If you’ve ever heard one of the more talkative parrots speak, you might have asked yourself: do parrots understand what they’re saying? Sometimes they nail the context so well that it absolutely seems like they don’t just speak human language, but also understand it. But do they really, or are they just very good at faking it?
Keep reading for more about talking parrots, whether they understand some human language and what you can expect from your bird.
Mimicking vs understanding context vs understanding language
When we discuss talking parrots and whether they understand what they’re saying, there are some important distinctions to make. After all, it’s clear that what most parrots do is just mimic things they’ve heard repeatedly. A bird saying ‘hi!’ to itself in the mirror doesn’t understand what that word means. But what if it says ‘hi!’ every time you uncover its cage?
One factor that makes figuring out whether parrots actually understand what they’re saying so challenging is the fact that these birds are extremely good at figuring out the situational context of human language. Take the ‘hi!’ example: one might think that a parrot that greets you like a human would, understands what it’s saying. But does it really understand that ‘hi’ is a phrase used for greeting someone? In many cases, it seems the bird in question has just figured out in which context a word is used. Meaning: ‘hi’ is something you always say when you uncover the cage. In order to fit in, your parrot starts doing it as well.
In order to be able to say that a parrot understands what it’s saying, it’d have to be able to recognize that ‘hi’ applies in all situations where you greet someone. It doesn’t just apply when someone uncovers the cage, but also when you walk into the room, when you’re out with your bird and stop to talk to an acquaintance, or when a fellow bird flies over from a spot nearby.
Is it possible for a parrot to actually recognize the meaning of a word, not just remember when it’s commonly used? From research, it appears that the answer is yes, this is possible. It is, however, not very common.
Do parrots understand what they are saying? When discussing this question, it’s impossible not to bring up the research conducted by Dr. Irene Pepperberg using her late African Grey parrot, Alex. Take the 1981 article “Functional Vocalizations by an African Grey Parrot (Psittacus erithacus)”. In this publication, Pepperberg describes how her work with Alex absolutely suggests that (some) parrots have the capacity to actually understand as well as correctly use select human words. For example, she outlines how:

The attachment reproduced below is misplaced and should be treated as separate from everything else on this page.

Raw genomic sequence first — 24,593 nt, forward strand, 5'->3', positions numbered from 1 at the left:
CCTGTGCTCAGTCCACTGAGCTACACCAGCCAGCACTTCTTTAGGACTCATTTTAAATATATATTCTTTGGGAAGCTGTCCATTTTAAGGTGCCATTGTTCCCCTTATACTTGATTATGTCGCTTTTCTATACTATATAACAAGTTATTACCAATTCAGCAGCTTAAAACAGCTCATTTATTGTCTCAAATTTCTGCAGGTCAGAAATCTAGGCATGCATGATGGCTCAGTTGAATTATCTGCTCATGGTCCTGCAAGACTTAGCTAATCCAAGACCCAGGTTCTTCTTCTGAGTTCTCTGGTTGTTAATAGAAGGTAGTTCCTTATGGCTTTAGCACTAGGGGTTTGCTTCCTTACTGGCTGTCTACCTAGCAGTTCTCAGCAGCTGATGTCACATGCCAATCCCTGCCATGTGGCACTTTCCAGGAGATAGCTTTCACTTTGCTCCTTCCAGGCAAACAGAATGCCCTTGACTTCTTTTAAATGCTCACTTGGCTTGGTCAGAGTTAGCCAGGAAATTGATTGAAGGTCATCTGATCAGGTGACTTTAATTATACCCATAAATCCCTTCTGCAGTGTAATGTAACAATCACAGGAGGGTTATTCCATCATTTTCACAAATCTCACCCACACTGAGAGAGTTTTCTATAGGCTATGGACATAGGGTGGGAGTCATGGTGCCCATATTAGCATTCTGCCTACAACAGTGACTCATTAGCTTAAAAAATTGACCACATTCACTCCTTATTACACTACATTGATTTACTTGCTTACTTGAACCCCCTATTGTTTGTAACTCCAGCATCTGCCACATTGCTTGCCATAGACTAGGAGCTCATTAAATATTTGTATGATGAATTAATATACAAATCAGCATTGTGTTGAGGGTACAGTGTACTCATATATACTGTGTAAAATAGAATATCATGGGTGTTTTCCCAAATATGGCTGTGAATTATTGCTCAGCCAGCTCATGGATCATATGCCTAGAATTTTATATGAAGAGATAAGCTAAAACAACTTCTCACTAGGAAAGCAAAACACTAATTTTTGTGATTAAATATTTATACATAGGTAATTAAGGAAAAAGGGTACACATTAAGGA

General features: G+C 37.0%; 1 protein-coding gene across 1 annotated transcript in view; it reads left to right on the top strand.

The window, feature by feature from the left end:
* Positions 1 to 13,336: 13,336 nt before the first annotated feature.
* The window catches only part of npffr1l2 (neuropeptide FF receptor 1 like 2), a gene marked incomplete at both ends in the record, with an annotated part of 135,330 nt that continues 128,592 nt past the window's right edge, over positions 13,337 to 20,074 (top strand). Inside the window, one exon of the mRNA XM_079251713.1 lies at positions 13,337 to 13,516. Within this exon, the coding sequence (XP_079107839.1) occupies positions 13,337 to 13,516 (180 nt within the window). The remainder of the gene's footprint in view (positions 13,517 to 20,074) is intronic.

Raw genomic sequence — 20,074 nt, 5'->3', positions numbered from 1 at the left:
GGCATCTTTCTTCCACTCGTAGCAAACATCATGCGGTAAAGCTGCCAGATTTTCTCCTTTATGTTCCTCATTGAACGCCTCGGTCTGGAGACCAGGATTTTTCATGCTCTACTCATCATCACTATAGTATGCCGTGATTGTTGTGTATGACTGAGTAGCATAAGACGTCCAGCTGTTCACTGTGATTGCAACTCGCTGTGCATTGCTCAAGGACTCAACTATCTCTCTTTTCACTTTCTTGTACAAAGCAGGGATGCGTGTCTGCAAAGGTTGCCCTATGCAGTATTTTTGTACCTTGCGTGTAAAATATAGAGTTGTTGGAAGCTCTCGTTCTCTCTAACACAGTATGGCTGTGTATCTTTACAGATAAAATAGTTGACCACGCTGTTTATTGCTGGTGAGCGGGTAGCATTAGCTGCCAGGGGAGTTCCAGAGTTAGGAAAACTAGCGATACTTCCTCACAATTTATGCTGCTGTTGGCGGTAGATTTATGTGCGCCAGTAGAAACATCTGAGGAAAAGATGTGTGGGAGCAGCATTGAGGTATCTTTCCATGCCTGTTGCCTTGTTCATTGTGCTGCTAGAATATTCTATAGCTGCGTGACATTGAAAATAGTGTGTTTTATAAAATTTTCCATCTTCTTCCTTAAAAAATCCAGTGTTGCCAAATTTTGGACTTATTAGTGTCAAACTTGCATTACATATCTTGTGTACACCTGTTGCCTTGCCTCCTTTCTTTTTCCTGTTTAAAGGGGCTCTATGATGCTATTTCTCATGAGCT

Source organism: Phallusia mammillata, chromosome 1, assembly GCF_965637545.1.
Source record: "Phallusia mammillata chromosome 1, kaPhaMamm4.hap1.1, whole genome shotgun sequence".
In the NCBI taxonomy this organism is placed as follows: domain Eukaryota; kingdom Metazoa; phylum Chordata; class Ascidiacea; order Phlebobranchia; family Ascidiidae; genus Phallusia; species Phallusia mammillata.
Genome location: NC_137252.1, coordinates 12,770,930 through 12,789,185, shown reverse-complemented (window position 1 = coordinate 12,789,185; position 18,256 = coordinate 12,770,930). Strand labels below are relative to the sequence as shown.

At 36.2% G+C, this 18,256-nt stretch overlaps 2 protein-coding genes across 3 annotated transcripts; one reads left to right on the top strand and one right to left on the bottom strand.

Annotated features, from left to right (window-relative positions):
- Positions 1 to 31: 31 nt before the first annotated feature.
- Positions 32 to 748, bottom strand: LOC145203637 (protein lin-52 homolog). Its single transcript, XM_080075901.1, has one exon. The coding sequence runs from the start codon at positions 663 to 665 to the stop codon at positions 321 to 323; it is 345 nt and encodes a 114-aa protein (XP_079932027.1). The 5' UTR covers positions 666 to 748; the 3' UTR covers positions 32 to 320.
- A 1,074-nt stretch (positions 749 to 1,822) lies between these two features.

- Alex was able to say yes or no when an object was offered to him in order to accept or reject it. This suggested he actually understood what these words mean.
- Alex was able to identify objects, such as foods like corn as well as non-food items like keys. He often did so with great accuracy. He could do this even if the objects were of different size or color.
- Alex was also able to request said objects from the researchers.
Although we’ll obviously never be able to have a full conversation with our parrots, work with Alex and subsequent parrots does suggest that these birds have some capacity to pick up language, understand words and use them correctly.
Cosmo the African Grey is another salient example, with researchers noting that their conclusions after studying her suggest that “she uses specific units [words or collections of words] as an adaptation of the wild parrot contact call. These results challenge the notion that parrots only imitate speech and raise interesting questions regarding the role of social interaction in learning and communicative competence in an avian species” (Colbert-White, Covington & Fragaszy, 2011) and that Cosmo modified her vocalizations “in accord with the specific context. Such modification is evidence of basic communicative competence” (Colbert-White, Hall & Fragaszy, 2015).